amaysim is a mobile service provider, with over 1.1 million subscribers, providing home internet, energy and devices to approximately 800,000 Australian homes. amaysim is a technology-driven company, offering DIY account management backed by online-first support.
It has to be easy. It has to be simple. That’s the basis of amaysim. Amazingly. Simple.
amaysim partnered with us to split up the current architecture: adding fault tolerance, configuring their new tech stack, and syncing data with core existing systems. With product line growth imminent, it was also the right time to help build out and train amaysim’s IT team, with Kilterset serving as advisor and educator by working as a blended unit with new hires.
Kilterset transitioned amaysim’s architecture from two components: a frontend user-facing Rails app (My amaysim) and a backend server (EC), into a decentralized set of interdependent systems. Using the OAuth framework, they built out customer data management (CDM), identity services (IDP), and single sign-on services (SSO) to facilitate logging in, easy purchasing processes for customers, and authenticated data flows between these existing systems (which still have valuable roles to play) and new.
Using a suitable OAuth strategy to enable inline login from any purchase funnels, so customers don’t have to jump out of purchasing flows. In other cases customers enter via the global amaysim login screen. New applications that have been built recently adopt the JAMStack pattern.
The IDP provides user login functionality and OAuth authentication for all amaysim applications. You can read much more about how we implemented their IDP on the amaysim engineering blog.
The CDM contains all user-specific, personal information unrelated to specific apps or systems within the amaysim suite of products and services. It also houses identifiers for amaysim customers in all downstream BSS applications for each vertical.
Event streams use AWS componentry leveraged with the Serverless framework, and are used in multiple places for communicating events across the various distributed systems.
Backend business systems (BSS) are a variety of core systems fronted by API gateways as an ‘anti-corruption layer’ and in most cases they also handle OAuth.
The CDM/IDP system was built on Rails and runs on amaysim’s containerised environment inside of AWS and can be deployed continuously with zero downtime.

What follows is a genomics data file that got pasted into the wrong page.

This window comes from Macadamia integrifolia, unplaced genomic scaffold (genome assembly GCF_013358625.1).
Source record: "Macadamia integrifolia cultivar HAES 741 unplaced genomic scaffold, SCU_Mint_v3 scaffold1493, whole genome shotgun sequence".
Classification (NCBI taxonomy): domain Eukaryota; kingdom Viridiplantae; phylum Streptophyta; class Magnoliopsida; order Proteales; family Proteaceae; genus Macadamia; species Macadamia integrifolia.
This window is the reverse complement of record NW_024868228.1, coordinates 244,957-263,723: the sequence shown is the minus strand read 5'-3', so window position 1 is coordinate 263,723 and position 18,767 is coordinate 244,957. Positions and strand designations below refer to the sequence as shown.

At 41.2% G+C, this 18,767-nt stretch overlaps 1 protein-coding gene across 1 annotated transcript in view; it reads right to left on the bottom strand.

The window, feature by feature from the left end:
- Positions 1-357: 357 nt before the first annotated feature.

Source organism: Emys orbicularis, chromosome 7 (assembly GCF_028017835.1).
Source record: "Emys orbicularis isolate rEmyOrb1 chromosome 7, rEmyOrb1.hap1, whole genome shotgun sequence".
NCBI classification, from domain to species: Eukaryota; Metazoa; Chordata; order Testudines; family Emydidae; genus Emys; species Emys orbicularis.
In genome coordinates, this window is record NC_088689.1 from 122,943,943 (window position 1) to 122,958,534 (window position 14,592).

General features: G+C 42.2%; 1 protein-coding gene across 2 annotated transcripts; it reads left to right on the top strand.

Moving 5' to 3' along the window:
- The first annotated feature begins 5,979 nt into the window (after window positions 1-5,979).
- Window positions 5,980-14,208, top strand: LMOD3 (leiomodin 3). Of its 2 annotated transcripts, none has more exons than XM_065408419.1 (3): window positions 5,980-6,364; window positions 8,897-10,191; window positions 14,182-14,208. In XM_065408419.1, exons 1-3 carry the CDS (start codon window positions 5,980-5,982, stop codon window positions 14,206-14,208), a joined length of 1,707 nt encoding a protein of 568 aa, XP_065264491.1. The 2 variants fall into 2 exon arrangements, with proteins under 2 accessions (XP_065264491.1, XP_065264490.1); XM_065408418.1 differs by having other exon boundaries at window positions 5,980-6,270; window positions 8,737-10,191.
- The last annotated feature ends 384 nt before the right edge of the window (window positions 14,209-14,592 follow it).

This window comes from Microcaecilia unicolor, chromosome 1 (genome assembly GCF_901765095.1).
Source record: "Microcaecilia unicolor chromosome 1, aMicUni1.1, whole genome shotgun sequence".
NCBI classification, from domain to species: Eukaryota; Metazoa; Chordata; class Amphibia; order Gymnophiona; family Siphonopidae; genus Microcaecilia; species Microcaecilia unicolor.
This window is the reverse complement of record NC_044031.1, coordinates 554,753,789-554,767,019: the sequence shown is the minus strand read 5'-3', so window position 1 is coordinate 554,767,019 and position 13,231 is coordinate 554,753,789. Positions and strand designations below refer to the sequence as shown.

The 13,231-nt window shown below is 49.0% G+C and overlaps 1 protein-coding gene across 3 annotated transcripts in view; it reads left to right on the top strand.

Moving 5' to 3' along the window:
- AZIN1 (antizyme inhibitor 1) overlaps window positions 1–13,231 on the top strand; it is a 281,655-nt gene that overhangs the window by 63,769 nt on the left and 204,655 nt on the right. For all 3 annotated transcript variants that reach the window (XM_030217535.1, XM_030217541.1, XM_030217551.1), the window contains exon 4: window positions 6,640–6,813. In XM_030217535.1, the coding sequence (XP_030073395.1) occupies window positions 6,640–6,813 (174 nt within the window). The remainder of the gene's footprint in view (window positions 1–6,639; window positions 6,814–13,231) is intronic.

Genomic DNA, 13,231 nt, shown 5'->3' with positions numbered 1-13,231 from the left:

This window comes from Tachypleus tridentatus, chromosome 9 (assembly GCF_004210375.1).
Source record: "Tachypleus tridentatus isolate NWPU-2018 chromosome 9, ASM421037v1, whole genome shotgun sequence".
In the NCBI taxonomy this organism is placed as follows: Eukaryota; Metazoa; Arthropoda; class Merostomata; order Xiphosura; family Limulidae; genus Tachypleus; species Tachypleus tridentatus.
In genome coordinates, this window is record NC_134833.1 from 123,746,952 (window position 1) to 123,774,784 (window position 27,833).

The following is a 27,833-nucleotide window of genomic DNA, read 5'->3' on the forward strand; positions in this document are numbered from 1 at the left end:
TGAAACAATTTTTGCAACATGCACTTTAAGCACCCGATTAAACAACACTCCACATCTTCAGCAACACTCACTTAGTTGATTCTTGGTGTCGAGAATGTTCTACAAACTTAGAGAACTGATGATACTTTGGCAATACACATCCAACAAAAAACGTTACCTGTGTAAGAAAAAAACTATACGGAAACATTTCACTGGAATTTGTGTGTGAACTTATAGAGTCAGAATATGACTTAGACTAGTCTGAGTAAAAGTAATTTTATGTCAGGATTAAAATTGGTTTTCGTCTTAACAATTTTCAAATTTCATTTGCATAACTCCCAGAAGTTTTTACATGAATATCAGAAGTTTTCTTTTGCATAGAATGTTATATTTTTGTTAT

The team architected CDM/IDP to be separated in the future (if desired) to make it safer and easier for teams to iterate on CDM without touching IDP. It’s also very easy to add a new business vertical into this model.
The architecture was built so that we could have separate core identity (IDP) and customer account (CDM) information, so that even if you didn’t have any amaysim services, you could still log in and update your information.
Also, the specifics of each service (Mobile, Energy, etc.) are still held in their respective backend services we just keep a reference to you in each system.
amaysim also uses AWS Kinesis and AWS Lambda functions for managing change events and is transitioning from purely data syncing to more of an event-driven architecture.
For example, if someone changes their email address in CDM, the information goes out onto a Kinesis stream, with multiple Lambdas retrieving and updating different downstream APIs in their required formats. Instead of waiting to make multiple synchronous calls to update APIs, the process is decoupled. With various strategies to ensure fault tolerance, updates will always be shared, with eventually consistency.
Anyone can come along and subscribe to that event stream and update their system as they need to. This architecture helps amaysim move faster as systems grow and allows more responsive applications for customers. In the old days, if you bottlenecked on one call, everything had to wait, all the way back to the front end.
Due to the new flexible, intelligent architecture, amaysim spun up whole new businesses very quickly adding broadband, energy (electricity and natural gas) and device sales to its portfolio going from one product line to four. They have also maintained a simple buying experience. For example, customers could purchase the new broadband product offering in just four steps!
Customer service improved tremendously as well. With new customer service tools that quickly deliver pre-filled customer forms, customer service reps could switch to simply verifying information rather than asking customers for their data; a much faster, less error prone and friendly way to provide service.
When transitioning to the new architecture, the team wisely chose to take a steady migration approach. They organically moved hundreds of thousands of users to the new system over a few months and avoided a big, stressful cutover.
It was so successful that the new systems were live in production a few months before the new broadband product line launched. “That was one of the best lessons,” says John.
“It demonstrated how good a low stress launch can be. Everything was there and working ahead of time and other teams could just plug into it.”
Previously, amaysim would do one release a month; now they do many zero-downtime releases a day, and the number is accelerating. This is enabled by having distributed systems that are easier to work on, with newer technology supporting them. It’s much easier to make changes and deploy and not think about it.
Read about amaysim’s Continuous Delivery trajectory in this article from Richard Dean, Director of Engineering
We’ve enabled marketing and cross-selling opportunities by building IDP and CDM and are working on new pieces to provide amaysim with a more comprehensive view of each customer. Going forward, it’s simple to see who has what and make specific offers to customers based on this.